Most of all, though, I liked the sharks, and seeing their different personalities. Just being close enough to see their pupils was intense. But to learn more about each animal – some were shy and really laid back. Others like Shredder were very outgoing and always curious to check things out. They were nothing like JAWs – and to get to know a great white shark individually, wow. That was just awesome.
What I Didn’t Like About It: The only things that stick out were the rough seas on the way back and the extra cost of the 10% tip. For the former, just bring some Dramamine with you if you get sea sick. Regarding tipping, you need to know this is how the shark diving crew at Guadalupe Island pay the rent.
While I don’t like extra costs, the guys on the Islander absolutely busted their humps to make our experience simply amazing and I ended up giving them $400. A 10% tip is pretty standard, so you need to budget for that. Coming from a Canadian, I find it offensive when people whine on TripAdvisor that they shouldn’t have to tip when they visit the United States. Dude, get over it. Budget to tip – or just stay home and do everyone a favour.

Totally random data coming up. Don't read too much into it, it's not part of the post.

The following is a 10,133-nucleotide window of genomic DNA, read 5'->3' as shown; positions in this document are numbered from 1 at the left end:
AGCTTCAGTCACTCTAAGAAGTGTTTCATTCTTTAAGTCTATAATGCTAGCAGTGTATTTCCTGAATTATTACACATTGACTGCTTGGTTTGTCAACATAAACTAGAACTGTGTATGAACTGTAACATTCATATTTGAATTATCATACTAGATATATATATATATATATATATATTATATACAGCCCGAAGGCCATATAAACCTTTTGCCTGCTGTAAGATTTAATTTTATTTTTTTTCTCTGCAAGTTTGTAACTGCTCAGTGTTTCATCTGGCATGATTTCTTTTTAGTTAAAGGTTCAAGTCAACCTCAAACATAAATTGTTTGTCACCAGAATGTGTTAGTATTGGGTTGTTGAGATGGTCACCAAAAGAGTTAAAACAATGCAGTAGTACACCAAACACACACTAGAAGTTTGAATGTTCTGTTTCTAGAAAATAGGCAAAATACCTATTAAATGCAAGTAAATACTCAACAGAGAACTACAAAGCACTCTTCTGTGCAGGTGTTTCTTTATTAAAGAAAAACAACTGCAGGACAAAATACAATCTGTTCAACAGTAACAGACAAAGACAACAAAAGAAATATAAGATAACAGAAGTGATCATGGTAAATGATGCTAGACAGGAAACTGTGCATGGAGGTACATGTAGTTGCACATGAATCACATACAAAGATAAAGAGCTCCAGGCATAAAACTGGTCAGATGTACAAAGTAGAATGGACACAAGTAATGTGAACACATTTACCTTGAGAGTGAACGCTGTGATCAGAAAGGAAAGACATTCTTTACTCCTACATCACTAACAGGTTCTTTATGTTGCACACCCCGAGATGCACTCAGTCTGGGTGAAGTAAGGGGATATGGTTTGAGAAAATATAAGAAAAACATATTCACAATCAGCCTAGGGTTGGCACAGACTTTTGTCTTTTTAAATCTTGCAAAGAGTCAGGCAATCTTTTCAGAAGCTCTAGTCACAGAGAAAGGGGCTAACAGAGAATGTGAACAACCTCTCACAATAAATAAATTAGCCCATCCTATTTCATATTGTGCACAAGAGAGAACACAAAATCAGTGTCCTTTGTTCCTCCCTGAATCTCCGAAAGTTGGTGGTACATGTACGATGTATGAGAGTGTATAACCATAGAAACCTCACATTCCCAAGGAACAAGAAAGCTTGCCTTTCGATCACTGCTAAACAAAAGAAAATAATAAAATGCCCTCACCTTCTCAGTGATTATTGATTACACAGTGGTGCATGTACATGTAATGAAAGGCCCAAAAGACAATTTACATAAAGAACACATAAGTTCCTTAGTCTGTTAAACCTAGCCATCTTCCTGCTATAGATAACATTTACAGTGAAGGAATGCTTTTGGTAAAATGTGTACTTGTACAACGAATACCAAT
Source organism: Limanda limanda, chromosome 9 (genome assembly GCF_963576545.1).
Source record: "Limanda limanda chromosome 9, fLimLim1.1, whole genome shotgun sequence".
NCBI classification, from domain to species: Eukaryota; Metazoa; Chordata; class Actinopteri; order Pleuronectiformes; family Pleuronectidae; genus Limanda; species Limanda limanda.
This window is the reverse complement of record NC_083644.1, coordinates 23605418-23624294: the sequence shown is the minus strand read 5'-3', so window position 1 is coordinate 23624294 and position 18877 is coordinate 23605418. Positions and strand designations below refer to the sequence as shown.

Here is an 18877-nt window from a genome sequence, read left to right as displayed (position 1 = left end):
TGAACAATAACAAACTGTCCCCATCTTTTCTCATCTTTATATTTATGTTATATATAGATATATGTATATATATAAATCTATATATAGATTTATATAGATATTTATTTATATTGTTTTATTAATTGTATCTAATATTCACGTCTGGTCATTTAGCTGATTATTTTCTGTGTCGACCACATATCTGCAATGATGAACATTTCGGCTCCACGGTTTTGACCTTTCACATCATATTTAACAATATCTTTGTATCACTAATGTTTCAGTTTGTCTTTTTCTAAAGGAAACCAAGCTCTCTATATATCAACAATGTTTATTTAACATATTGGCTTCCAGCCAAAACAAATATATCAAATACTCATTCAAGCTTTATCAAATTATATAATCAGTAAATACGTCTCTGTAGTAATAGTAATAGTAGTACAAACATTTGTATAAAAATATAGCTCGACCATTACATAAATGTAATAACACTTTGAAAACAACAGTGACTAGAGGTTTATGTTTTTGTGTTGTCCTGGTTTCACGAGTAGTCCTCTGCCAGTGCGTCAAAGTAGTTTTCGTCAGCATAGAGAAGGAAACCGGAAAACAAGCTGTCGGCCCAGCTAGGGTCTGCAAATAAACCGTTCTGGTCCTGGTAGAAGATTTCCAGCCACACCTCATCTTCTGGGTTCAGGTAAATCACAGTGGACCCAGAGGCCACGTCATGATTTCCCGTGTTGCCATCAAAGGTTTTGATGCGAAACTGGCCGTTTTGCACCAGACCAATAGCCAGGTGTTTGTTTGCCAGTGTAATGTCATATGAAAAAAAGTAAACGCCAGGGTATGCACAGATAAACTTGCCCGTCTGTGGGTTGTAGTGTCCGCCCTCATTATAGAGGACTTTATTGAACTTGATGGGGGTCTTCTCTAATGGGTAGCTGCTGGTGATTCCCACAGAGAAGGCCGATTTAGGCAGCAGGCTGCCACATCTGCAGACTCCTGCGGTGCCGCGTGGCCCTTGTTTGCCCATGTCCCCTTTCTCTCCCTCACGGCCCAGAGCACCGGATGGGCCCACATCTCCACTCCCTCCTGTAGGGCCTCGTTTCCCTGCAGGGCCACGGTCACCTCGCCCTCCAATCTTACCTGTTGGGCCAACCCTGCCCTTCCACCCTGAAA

What I’d Do Differently: Our divemaster, Luke Tipple (no longer with the company – cool guy though) told us to push ourselves and try to do as many dives as possible to make the experience more memorable. He was right. I only did 2 dives on the first day, and 3 on the second and third.
If I was to go diving at Guadalupe Island again I’d aim for 4 out of the possible 5 dives each day. Yes, you’ll be a little tired, and all 5 dives each day can be exhausting, but I do wish I’d pushed myself a little harder.
My Advice To You: Go shark diving at Guadalupe Island with a company that’s been around for at least 10 years. Do Guadalupe rather than shark diving off the Farallons (sorry guys!) because you’ll get much more diving time and the visibility at Guadalupe can reach 100 feet on a good day.
Final Thoughts on Cage Diving at Guadalupe Island
This is beyond bucket list material – it was at the top of my list. I suspect it’s high on your list as well, if you’re reading this review. Let me make it easy for you and just come out and say it: diving with great white sharks at Guadalupe Island will transform you as a person.
I have to admit that I’m a little concerned the site may get shut down because of a stupid practice called cageless shark diving. The operators who do this are putting everyone at risk, from the divers, and sharks, to the honest companies who put in the elbow grease and set up Guadalupe as a great white shark destination in the first place. I guess the bottom line is you should do this while you can.
So step up and do this soon. Push yourself – try to do four dives each day. Take plenty of pictures and go into this with open mind about great white sharks. Your reward will be an experience you’ll take with you forever.